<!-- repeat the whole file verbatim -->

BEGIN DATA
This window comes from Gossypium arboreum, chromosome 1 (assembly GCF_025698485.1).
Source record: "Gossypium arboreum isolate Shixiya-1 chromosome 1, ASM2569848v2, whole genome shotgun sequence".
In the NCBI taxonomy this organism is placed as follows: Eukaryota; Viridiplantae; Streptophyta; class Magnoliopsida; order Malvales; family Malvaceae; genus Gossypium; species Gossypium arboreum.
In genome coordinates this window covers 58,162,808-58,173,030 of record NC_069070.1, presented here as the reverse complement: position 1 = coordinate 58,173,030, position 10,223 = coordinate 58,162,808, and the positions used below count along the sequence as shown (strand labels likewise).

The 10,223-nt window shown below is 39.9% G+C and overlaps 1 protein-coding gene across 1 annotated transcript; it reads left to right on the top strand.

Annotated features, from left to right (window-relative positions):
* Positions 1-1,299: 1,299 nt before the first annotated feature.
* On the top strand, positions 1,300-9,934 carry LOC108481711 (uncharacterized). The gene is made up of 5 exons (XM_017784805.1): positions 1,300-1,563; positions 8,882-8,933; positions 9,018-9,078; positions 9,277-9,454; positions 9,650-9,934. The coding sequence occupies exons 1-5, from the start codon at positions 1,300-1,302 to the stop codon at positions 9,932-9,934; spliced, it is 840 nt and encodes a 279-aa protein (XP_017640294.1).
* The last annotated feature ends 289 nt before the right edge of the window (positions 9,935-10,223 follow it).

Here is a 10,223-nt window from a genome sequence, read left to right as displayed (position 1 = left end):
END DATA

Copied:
This window comes from Gossypium arboreum, chromosome 1 (assembly GCF_025698485.1).
Source record: "Gossypium arboreum isolate Shixiya-1 chromosome 1, ASM2569848v2, whole genome shotgun sequence".
In the NCBI taxonomy this organism is placed as follows: Eukaryota; Viridiplantae; Streptophyta; class Magnoliopsida; order Malvales; family Malvaceae; genus Gossypium; species Gossypium arboreum.
In genome coordinates this window covers 58,162,808-58,173,030 of record NC_069070.1, presented here as the reverse complement: position 1 = coordinate 58,173,030, position 10,223 = coordinate 58,162,808, and the positions used below count along the sequence as shown (strand labels likewise).

The 10,223-nt window shown below is 39.9% G+C and overlaps 1 protein-coding gene across 1 annotated transcript; it reads left to right on the top strand.

Annotated features, from left to right (window-relative positions):
* Positions 1-1,299: 1,299 nt before the first annotated feature.
* On the top strand, positions 1,300-9,934 carry LOC108481711 (uncharacterized). The gene is made up of 5 exons (XM_017784805.1): positions 1,300-1,563; positions 8,882-8,933; positions 9,018-9,078; positions 9,277-9,454; positions 9,650-9,934. The coding sequence occupies exons 1-5, from the start codon at positions 1,300-1,302 to the stop codon at positions 9,932-9,934; spliced, it is 840 nt and encodes a 279-aa protein (XP_017640294.1).
* The last annotated feature ends 289 nt before the right edge of the window (positions 9,935-10,223 follow it).

Here is a 10,223-nt window from a genome sequence, read left to right as displayed (position 1 = left end):